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From Sylvain Wallez <>
Subject Re: [RT] RESTful web applications
Date Thu, 06 Dec 2007 11:24:18 GMT
Reinhard Poetz wrote:
> Sylvain Wallez wrote:
>> Reinhard Poetz wrote:
>> <snip/>
>>> For me those are the reasons why I said that I have changed the camp
>>> and think that Stefano was right with his opinion that traditional web
>>> frameworks would become obsolete. But, in contrast to him, I think
>>> that Cocoon, which in some respect isn't 'traditional' at all, can
>>> become the ideal server-side counterpart for such RESTful web
>>> applications.
>> Interesting! Can you elaborate on why you think Cocoon is great for
>> RESTful applications? Is it because of its URL pattern matching
>> features?
> That's one half of the story. The other one is XML pipelines and
> content aggregation on an XML level (XML plays in many RESTful
> architectures an important role, at least in ours) which make Cocoon
> still very appealing to me. Actually all three together are the virus
> that has infected me long time ago at the good old Cocoon 2.0alphaX days.
>                                       - o -
> Recently I've been thinking more and more about some kind of
> "Micro-Cocoon"[*] that consists of
>  o a slimmed-down sitemap language available in as an XML and as a
> Java dialect
>    (no component declarations, no sub-sitemaps, no resources, merged
>     match/select),

I wrote a simple Java library about 2 years ago (time flies!) that
mimics the major features of the sitemap: pattern matching and variable
substitution calling plain old servlets rather than pipelines. Not more
than a dozen of classes :-)

>  o a controller implementation that is optimized for being used in
> RESTful
>    scenarios (similar to Apples) and
>  o a lean forms framework that borrows some ideas from Webforms 2.0 and
>    follows the principles of REST. Daniel and I had some discussions
> about it in
>    Rome and I've started with some experiments but don't have anything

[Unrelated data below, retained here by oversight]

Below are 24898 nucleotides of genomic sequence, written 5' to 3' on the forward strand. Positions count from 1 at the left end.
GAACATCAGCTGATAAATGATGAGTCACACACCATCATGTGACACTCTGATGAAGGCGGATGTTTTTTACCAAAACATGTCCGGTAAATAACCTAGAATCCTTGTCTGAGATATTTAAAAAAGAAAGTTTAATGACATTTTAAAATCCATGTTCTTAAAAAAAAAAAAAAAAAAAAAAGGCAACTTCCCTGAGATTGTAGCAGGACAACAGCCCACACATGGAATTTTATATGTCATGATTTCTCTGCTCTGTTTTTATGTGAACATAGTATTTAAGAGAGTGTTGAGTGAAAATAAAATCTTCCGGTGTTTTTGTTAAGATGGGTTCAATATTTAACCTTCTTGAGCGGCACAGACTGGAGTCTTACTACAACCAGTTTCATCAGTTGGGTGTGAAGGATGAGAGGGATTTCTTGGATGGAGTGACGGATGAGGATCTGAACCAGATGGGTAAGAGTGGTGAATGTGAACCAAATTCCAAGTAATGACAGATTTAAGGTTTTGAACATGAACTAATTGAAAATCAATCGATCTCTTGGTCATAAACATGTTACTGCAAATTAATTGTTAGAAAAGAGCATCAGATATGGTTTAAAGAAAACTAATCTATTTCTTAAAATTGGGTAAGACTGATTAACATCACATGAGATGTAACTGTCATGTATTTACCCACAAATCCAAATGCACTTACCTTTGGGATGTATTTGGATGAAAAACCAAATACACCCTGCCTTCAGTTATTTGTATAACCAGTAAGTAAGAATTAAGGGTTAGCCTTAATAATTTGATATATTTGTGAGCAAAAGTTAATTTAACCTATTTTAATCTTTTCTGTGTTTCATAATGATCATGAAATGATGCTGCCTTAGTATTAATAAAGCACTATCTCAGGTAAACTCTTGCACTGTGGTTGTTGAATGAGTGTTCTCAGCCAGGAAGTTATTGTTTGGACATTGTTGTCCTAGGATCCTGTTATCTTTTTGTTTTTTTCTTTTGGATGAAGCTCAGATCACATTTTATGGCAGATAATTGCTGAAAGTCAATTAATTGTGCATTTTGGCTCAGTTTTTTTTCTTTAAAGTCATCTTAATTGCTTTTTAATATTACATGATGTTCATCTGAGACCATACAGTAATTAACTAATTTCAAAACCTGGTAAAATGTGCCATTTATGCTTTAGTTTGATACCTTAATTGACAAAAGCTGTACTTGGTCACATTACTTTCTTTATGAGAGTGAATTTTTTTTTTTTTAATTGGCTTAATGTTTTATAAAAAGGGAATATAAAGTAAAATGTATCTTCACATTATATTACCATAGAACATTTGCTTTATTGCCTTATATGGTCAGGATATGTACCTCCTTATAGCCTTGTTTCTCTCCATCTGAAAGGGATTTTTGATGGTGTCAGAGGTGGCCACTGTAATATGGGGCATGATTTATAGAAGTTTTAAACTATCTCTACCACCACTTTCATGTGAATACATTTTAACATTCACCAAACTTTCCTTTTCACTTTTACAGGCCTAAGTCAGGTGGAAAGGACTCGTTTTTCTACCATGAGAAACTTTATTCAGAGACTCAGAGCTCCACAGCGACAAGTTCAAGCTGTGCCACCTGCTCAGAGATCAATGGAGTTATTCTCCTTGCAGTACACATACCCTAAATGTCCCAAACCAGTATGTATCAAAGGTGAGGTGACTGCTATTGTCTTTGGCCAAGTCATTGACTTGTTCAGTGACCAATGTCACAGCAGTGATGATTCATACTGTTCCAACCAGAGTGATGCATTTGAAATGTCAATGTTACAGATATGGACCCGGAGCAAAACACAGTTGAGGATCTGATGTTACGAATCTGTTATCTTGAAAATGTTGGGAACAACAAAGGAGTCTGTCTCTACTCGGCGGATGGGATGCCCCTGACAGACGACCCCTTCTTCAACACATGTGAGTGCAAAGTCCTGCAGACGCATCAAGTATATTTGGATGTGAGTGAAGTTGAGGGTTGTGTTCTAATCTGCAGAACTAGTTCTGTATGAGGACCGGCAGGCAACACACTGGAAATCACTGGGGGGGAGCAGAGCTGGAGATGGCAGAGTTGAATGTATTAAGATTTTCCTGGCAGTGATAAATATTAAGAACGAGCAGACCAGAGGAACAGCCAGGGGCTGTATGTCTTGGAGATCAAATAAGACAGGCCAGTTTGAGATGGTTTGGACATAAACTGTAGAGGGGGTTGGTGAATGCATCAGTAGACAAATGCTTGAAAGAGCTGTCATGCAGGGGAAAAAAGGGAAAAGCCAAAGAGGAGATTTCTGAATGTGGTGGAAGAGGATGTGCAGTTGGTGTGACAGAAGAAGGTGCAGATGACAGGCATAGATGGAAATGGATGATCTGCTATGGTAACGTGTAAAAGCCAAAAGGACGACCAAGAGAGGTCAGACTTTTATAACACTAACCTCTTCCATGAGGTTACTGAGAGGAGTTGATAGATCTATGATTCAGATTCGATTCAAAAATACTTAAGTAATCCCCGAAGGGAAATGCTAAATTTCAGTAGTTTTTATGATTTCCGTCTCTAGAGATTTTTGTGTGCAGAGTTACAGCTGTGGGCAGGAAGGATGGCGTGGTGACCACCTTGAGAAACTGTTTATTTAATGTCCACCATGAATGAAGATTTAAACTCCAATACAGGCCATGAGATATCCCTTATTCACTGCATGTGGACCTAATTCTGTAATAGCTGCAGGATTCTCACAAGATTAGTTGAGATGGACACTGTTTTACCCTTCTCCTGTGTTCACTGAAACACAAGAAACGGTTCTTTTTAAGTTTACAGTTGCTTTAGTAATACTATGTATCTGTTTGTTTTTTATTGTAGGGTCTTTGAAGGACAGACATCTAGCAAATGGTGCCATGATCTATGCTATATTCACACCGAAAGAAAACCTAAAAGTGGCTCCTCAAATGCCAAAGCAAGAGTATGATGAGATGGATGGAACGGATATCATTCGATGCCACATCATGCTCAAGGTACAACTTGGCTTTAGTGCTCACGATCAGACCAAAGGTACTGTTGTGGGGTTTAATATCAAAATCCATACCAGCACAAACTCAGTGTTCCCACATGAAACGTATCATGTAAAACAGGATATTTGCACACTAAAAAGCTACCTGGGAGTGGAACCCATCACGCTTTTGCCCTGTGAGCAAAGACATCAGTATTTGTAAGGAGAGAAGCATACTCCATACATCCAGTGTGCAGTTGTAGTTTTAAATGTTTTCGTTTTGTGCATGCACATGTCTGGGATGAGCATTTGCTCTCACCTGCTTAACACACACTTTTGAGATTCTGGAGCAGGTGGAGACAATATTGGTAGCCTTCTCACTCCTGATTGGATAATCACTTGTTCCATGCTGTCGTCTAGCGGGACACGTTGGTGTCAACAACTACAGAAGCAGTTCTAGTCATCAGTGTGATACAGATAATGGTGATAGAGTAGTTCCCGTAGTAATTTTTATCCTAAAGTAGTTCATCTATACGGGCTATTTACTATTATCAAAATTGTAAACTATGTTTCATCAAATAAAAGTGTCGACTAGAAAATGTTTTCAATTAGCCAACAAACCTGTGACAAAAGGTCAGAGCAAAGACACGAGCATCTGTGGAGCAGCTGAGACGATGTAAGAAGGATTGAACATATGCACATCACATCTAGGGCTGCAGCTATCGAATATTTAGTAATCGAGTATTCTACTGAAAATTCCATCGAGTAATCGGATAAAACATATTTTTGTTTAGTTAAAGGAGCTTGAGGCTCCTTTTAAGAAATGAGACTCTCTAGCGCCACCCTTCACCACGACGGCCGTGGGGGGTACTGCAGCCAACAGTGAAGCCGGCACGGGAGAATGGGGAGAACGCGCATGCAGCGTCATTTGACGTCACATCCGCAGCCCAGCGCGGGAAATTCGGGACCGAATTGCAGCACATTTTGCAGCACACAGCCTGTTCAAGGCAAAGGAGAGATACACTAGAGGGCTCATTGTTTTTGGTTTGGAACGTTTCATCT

>    substantial so far.
> All the parts mentioned above should be useable in parallel with a
> traditional Cocoon 2.2 application. Thanks to the servlet-service
> framework this shouldn't be too hard to be achieved.
> If this sounds interesting to anybody, just let me know.

It does sound interesting. Now I'm wondering if XML pipelines still fit
in the web application landscape. They are perfect for publication
purposes, but webapps nowadays have been completely infected by Ajax
and/or components approaches.

On one hand, component-oriented approaches like GWT or Wicket
essentially hide the HTTP protocol in favor of application-level Java
code, and on the other hand the use of pure Ajax libraries such as Dojo,
YUI, Ext and the like leads the browser to become a REST client using
plain XML or JSON responses.

>From a REST point of view, this dichotomy is interesting since
component-oriented approaches ignore REST principle while Ajax libraries
more or less require to design applications as a set of REST services,
thus making them almost ready for machine clients.

But in both cases, XML pipelines are not really needed anymore IMHO,
except as you mention to aggregate remote sources. But it is then more a
concern of the business-logic side of the application rather than that
of the part handling client requests.


About the limitations of current browsers wrt to the full set of REST
features (e.g. methods other than POST and GET), the book "Restful Web
Services" [1] proposes a number of interesting workarounds such as using
a request parameter (which can be a hidden form field) to override some
headers or complement the request. We could imagine a simple request
filter that interprets these workarounds to present the servlets with
the real "pure" REST requests.



Sylvain Wallez -

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